cinematographique

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Brüno ***

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BrunoThe third (and presumably final) cinematic outing of Sasha Baron Cohen, Brüno is alternately sharp and woolly, funny and painful. The second sub-character from his successful British comedy Da Ali G Show, Brüno is a GAY Austrian television personality and fashionista whose initial purpose was to provoke all kinds of inanities from models and designers, to puncture their pseudo-intellectual veneer of meaning. Yet this sound comic basis lasts all of one minute into the feature, when it descends into the same set-piece exploitation format which came to define Borat (and only re-emerges in a potent second act climax, when Brüno finds pushy parents eager to place their tots in hazardous, vile and inexcusable photo-shoots). Brüno also shares the same loose narrative structure of Borat, but without the ‘depth’ of characterization or any emotional investment (except for a general sense of unease at pathetic Brüno’s constant subjection to threat). And so ultimately, it boils down to little more than these sketches, which are at their best an appauling, grimacing experience, and at worst, stagey and conceited.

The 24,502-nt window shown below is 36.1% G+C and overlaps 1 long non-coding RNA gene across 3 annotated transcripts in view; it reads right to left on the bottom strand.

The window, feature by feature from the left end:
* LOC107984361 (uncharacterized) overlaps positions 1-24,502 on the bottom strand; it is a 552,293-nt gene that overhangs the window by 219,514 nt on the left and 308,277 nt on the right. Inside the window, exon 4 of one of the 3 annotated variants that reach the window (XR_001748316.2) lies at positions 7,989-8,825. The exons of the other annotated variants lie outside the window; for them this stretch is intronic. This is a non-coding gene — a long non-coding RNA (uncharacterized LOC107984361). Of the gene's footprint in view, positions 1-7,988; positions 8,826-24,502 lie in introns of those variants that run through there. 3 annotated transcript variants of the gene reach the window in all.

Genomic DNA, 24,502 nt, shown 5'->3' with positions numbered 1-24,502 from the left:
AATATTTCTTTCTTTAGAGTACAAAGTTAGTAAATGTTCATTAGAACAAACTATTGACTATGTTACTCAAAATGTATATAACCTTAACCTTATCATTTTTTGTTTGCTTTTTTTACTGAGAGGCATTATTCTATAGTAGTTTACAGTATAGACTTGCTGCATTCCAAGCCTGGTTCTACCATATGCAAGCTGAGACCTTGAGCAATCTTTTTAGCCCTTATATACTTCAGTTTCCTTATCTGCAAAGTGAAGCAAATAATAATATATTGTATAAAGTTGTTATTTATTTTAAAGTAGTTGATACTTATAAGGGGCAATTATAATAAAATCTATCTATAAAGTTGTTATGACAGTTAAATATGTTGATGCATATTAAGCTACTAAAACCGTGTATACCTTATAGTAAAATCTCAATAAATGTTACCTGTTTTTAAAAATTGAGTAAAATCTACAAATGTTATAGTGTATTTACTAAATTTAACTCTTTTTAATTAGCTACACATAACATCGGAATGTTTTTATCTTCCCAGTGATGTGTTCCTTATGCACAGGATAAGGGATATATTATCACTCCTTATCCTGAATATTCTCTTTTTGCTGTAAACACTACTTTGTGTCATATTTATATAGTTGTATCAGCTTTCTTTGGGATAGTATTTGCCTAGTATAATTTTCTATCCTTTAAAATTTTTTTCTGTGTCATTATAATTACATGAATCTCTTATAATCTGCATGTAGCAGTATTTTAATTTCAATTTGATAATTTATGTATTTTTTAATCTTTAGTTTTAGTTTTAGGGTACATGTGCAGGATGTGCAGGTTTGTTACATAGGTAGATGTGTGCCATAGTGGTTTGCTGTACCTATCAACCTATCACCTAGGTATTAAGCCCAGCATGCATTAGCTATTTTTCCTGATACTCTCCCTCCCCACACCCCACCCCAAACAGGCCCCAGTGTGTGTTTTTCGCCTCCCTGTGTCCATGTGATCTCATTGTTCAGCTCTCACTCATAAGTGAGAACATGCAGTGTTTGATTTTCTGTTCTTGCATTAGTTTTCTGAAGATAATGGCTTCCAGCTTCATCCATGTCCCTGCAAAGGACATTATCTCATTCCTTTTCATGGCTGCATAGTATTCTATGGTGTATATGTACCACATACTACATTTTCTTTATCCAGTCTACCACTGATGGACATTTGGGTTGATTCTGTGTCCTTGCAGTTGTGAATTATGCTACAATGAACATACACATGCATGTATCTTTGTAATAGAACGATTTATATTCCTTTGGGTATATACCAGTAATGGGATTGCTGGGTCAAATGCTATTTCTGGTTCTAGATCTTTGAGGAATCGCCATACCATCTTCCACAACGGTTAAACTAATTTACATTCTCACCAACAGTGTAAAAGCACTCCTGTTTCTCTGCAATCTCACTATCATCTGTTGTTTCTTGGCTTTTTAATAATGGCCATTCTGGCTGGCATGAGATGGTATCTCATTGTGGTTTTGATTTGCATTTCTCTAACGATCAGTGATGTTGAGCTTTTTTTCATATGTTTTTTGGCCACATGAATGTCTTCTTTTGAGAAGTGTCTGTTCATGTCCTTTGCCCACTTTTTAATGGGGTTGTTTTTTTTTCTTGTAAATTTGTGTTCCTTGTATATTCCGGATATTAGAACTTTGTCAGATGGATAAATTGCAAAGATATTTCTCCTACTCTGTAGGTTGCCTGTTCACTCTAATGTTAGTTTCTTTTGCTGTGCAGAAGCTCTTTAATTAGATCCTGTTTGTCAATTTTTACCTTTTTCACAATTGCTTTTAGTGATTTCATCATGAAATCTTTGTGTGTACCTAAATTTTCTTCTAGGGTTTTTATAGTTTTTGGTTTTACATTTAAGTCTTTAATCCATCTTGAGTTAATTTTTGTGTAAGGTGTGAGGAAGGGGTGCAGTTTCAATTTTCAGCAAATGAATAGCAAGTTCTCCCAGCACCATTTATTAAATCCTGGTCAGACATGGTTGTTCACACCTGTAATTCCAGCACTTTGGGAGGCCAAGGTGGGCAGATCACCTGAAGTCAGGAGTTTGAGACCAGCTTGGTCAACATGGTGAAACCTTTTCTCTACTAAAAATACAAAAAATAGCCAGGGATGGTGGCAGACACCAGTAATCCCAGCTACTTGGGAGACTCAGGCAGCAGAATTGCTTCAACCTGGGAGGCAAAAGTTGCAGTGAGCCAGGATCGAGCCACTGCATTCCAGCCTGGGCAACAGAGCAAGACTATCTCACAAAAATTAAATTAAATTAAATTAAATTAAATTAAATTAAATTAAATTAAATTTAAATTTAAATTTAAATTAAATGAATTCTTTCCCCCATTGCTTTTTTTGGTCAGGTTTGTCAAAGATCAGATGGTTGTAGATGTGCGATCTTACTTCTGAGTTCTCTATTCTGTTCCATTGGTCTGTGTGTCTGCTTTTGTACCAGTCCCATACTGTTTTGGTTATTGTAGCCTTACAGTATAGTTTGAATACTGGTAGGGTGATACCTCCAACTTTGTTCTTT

What a shame, then, that Brüno stopped drawing stupidity to the lips of some of the Western world’s worst air-heads (only to start spouting that same stupidity to provoke his targets’ prejudices, inhibitions and sometimes, strength of character – and make no mistake, every audience member is as much a target as are the barreled fish on screen). Unlike Borat, Brüno was always a flimsy character, essentially a more direct mouthpiece / weapon / vehicle for Baron Cohen himself – and this wasn’t a problem when his routine went along the same lines as Dennis Pennis. But when he says and performs outrageous things on film in the name of exposing the prejudice of others, he leaves himself as well as his character open for judgement. And I won’t bother going into depth on all the criticisms trotted out already (the duplicity of setting folks up while staging much of the content; of breaking the gag by getting Bono and the gang in on it; claiming to make quasi-ethical or moral points; a critical embargo excepting top marks from The Guardian; compromising some sort of integrity by snipping the film to get a 15 rating) but I will defend Baron Cohen on one count: he hasn’t really claimed to be exposing their (and our) prejudices.